Usually, when we watch the news or read a newspaper or digital media, we consume macroeconomic data. The growth of GDP, the evolution of inflation, the behavior of the labor market… These big figures encompass the daily reality of millions of businesses, workers, and families. The people who make up the country’s real economy.
According to the business daily Expansión, the real economy is the «part of the economy related to the production of goods and non-financial services». María José Aznar, a professor at the University of Granada, expands on this definition by stating that the real economy is made up of the economic processes that «are developed through the production of goods and services, their distribution through trade and their consumption».
The farmer who plants the potatoes, the distributor who brings them to the companies in the hospitality industry, and the restaurants that sell them as ingredients in their dishes are all agents of the real economy.
All of them often need financing channels to meet the needs and objectives of their businesses. In addition to the traditional financial sector, real economy players today have alternative financing models that can help them meet their liquidity needs.
Let’s see how alternative financing can be used to invest in the real economy.
Real economy vs.? Financial economics
Classic economic studies have historically differentiated between the real or productive economy, which we have just discussed, and the financial economy. The latter is made up of the processes of exchange of capital goods such as credits, shares, or bonds.
The two spheres do not function as watertight compartments but are strongly related. Thus, what happens in one profoundly affects the other. For example, the financial crisis of 2008. The collapse of Lehman Brothers, a giant in the financial economy, eventually triggered a profound global crisis that wiped out thousands of businesses in the real economy and hurt millions of people.
While the financial economy depends to a large extent on the expectations generated around the real economy and those macro-figures we talked about at the beginning of this article, the real economy needs the financial economy to be able to meet the costs and expenses involved in many of its activities.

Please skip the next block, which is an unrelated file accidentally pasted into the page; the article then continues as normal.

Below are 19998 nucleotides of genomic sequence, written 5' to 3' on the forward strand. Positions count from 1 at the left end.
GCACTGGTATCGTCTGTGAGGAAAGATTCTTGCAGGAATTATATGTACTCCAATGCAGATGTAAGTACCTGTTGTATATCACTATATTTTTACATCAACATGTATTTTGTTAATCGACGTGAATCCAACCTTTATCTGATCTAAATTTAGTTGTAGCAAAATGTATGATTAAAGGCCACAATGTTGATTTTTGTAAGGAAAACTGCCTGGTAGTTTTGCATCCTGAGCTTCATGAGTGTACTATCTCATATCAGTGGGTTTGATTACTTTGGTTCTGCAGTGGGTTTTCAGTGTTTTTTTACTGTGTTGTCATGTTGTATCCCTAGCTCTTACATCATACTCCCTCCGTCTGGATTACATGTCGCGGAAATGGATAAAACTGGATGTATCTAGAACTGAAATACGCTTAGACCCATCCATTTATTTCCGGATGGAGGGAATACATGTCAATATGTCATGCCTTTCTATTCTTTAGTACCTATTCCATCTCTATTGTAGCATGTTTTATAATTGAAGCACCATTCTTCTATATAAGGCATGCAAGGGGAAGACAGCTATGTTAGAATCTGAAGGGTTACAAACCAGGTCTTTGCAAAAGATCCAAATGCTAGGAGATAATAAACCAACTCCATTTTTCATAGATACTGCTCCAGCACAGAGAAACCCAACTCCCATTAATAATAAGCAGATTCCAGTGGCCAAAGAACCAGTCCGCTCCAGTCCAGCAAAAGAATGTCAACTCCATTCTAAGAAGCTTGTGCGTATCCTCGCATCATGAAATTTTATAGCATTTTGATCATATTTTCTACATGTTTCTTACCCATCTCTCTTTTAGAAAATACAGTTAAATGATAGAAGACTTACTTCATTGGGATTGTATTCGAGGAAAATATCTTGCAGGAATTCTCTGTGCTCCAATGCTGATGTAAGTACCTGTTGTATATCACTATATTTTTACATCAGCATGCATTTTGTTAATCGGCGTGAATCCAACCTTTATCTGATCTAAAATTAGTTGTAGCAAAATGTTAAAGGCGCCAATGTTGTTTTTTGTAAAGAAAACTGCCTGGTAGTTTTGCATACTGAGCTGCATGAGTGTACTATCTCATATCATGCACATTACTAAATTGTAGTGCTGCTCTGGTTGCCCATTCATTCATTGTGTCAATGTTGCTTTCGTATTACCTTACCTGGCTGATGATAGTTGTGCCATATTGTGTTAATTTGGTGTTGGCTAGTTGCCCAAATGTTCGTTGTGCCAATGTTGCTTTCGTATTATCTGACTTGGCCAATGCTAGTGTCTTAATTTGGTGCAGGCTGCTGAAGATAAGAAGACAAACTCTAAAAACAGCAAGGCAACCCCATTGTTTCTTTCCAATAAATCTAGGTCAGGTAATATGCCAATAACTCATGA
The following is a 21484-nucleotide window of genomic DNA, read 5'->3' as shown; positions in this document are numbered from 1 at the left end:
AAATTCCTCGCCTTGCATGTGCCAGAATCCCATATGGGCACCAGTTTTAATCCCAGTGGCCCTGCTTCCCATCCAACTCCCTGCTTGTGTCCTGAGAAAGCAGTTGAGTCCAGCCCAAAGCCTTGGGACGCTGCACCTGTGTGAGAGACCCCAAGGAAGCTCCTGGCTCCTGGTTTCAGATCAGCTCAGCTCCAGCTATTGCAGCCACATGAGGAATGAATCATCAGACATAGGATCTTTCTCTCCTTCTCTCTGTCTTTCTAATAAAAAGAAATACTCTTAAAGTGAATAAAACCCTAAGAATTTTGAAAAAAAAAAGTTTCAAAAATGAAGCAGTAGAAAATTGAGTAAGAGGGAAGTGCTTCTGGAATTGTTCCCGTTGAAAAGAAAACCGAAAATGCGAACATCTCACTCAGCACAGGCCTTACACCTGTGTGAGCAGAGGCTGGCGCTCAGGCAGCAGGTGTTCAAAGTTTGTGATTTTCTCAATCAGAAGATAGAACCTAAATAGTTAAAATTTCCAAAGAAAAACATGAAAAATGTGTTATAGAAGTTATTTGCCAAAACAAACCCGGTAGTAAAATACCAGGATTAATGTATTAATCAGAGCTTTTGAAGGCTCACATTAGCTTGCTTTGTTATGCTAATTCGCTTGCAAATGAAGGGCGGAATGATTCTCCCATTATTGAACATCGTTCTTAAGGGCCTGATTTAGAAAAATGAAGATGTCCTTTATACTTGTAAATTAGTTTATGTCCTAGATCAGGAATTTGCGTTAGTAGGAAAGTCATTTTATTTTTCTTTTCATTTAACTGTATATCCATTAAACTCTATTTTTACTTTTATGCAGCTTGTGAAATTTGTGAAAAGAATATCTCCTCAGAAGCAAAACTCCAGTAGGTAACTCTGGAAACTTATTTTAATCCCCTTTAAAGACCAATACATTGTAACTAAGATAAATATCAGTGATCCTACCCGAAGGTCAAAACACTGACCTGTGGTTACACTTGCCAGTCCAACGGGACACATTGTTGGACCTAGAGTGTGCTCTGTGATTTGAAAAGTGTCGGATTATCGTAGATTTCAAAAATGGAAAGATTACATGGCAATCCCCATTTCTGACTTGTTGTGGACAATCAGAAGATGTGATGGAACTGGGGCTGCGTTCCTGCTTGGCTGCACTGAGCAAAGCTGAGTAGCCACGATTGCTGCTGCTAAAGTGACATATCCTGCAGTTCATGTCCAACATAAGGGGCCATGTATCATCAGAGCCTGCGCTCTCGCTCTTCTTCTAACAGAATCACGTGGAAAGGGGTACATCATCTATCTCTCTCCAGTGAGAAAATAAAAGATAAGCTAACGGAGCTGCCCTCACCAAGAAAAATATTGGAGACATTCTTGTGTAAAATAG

Therefore, we do not find ourselves in a scenario of confrontation between one part of the economy and the other, but in one in which synergies between the two are key to the progress of the economy and society.
Responding to the financing needs of the real economy
Let us return to the example we used at the beginning of this text. The farmer who grows potatoes has suffered a bad year as a result of the drought. He has harvested less than half as many kilos of potatoes as in a normal year. On the other hand, his operating costs have risen due to soaring inflation. How does he cope with these costs? Does he have to close down a business that has proven year after year to be perfectly profitable?
Let’s think about a more favorable scenario. The farmer’s business is going strong, so he decides to invest in it by buying more land and introducing more sophisticated machinery that will help increase the productivity of the work he does in his business. However, he does not have sufficient liquidity to meet these expenses. What does he do? Does he miss a golden opportunity to consolidate and grow? Does he reject the incorporation of more efficient technology?